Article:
“Honestly, how hard is it for parents to READ the notes home about Valentines? I am SO SICK of having to intercept effing red candies that some moron sent as a Valentine from their kid. You read the note to get all the names of the kids, why didn’t you read the line about red dye?! Ug…”
When I am going to write a snippy status, I get right to the point, folks. Now here’s where it gets iffy. Did I put my foot in my mouth or was I justified? I am (or was? She may have offed me for this one…) friends with a mother of a classmate of the twins. And my status offended her. She posted something back to me that it was her understanding that my kids have their own snacks.
So, you send treats to school that you KNOW my kids can’t have and you think that’s okay. You conciously decided to send a snack to school that you know 1/5 of the class cannot eat and should not be around. For real??
Is it really that hard to NOT tape a red sucker to the Valentine addressed to Rain Man? Could you consider leaving just two cupcakes without sprinkles so my kids can have a special treat, too? Yes, I do buy and supply special food for my kids at school DESPITE the fact that the school is supposed to supply all foods for the special needs of the students. I buy absurdly expensive chocolate candies that look like M&Ms so my boys can have the same “good behavior” reward as the other kids in the class. I purchase crackers and cookies (always at a high premium because they aren’t loaded with dyes) for snack time so the boys don’t have to eat plain Cheerios when everyone else gets animal crackers with pink frosting. I am out a LOT of money so my kids aren’t completely left out all the time. They know they don’t always get to participate in birthday treats because the other parents forget/don’t care and send cupcakes the twins can’t have, but for Christ’s sake, could you just NOT put Goddamned Skittles in their Valentines? I think it’s really heartless to read that there is an allergy in the class and send something you KNOW some kids can’t have anyway because it’s “not my problem” or “they should have their own snacks”. (Because I can predict what all the other parents are going to send and have an appropriate substitution for the teacher to swoop in with every time. She has nothing better to do, right?)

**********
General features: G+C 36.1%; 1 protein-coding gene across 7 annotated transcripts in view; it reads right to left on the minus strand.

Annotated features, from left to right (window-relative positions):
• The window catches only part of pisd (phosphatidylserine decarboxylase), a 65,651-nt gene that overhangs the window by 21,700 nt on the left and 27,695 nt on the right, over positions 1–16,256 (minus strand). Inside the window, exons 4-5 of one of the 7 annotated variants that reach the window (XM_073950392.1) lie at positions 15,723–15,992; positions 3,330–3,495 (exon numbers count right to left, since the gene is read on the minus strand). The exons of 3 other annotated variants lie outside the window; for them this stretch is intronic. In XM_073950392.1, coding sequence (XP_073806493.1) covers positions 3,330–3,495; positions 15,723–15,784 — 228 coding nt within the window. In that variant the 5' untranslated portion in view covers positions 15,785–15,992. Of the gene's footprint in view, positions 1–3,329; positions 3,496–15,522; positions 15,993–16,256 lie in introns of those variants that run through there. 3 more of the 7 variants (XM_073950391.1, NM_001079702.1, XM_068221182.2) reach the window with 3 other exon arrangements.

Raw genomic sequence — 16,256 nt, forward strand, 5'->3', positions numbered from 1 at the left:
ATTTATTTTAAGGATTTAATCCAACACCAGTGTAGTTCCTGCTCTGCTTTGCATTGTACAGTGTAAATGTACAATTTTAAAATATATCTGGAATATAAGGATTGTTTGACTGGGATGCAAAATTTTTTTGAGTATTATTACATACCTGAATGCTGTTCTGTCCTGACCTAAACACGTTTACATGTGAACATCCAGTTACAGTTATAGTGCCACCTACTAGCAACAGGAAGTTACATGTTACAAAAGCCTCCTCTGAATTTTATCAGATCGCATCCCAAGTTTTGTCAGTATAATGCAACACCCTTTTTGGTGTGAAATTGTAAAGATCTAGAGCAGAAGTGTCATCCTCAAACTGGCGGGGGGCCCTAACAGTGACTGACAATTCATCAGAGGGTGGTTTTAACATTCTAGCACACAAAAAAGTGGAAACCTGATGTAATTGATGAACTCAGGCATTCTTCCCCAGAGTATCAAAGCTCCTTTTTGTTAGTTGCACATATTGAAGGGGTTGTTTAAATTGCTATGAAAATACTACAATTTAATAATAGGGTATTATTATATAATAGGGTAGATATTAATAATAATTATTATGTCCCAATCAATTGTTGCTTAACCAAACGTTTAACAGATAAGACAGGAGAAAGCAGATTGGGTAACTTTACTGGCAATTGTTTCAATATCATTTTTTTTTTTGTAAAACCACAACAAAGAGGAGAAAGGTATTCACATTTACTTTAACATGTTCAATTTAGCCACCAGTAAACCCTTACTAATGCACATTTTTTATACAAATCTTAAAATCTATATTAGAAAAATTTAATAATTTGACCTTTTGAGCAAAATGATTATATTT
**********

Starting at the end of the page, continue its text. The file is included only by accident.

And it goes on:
Would these parents be such blatant dicks about it if “peanuts” were substituted for “red dye”? You wouldn’t dare address a Valentine to Cereal Killer with a big, fucking peanut butter cup glued to it if we said he was allergic to peanuts. So why, when he has a very similar reaction to red dye as some people have to peanuts, do you consider it MY problem alone and you do whatever the hell you want? 4 year olds don’t “get” allergies. They aren’t big on self-preservation. A red heart sucker looks GOOD. He doesn’t know it could land him in the hospital. You want to be responsible for a 4 year old’s anaphylactic shock? Seriously?
I am not asking the school to go dye-free for my Special Snowflakes (even though it would probably be good for everyone to cut dyes from their diet, that’s another issue entirely…). I just want people to quit giving my kids red candy and possibly consider bringing treats that don’t exclude my kids all the time. I have to be the bad guy and take it all away. So, you know what, I don’t think I put my foot in my mouth by bitching on Facebook. I am sick of the crying fits over suckers and the guilt that my kids are sitting out during birthday time because some douchebag can’t manage to ask the cake decorator at Walmart to leave a couple of the cupcakes without pink confetti heart sprinkles.
I would love to show these parents where they can shove their Skittles, dude. Love to.